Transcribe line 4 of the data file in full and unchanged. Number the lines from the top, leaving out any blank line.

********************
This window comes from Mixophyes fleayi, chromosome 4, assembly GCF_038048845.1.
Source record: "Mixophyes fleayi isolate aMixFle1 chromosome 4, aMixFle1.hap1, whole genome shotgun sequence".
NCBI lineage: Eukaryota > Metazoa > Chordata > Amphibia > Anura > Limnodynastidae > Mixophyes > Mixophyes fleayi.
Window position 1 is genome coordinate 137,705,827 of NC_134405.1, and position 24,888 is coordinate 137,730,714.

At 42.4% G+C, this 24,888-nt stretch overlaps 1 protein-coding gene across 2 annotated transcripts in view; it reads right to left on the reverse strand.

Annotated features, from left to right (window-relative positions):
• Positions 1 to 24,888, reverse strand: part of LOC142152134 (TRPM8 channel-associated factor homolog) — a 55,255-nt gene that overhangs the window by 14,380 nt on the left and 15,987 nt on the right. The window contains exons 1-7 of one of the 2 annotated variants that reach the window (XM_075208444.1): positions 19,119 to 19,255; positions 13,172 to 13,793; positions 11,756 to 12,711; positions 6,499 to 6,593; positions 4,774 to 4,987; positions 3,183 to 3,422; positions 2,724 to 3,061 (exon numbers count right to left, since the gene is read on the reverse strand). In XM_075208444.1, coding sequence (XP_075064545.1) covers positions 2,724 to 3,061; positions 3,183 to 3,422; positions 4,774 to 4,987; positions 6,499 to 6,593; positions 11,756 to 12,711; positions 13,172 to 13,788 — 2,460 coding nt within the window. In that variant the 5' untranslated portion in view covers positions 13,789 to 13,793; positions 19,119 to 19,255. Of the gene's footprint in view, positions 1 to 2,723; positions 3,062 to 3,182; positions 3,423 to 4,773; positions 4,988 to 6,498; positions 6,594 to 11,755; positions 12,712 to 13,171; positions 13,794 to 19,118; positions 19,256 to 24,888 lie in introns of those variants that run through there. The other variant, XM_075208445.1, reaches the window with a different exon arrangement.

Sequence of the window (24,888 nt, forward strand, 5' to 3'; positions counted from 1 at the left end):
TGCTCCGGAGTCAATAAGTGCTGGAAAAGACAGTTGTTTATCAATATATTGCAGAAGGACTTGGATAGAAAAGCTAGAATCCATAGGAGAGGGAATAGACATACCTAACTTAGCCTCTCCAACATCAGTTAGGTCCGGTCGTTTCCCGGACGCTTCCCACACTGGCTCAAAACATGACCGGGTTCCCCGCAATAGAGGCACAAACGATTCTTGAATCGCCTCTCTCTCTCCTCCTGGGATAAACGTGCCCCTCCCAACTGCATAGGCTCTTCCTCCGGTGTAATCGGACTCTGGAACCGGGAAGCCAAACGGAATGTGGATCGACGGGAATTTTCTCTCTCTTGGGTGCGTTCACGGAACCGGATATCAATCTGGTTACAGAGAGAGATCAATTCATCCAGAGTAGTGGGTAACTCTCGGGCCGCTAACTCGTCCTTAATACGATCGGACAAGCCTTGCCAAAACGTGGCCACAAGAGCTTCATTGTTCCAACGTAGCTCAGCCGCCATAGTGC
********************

Window position 1 is genome coordinate 137,705,827 of NC_134405.1, and position 24,888 is coordinate 137,730,714.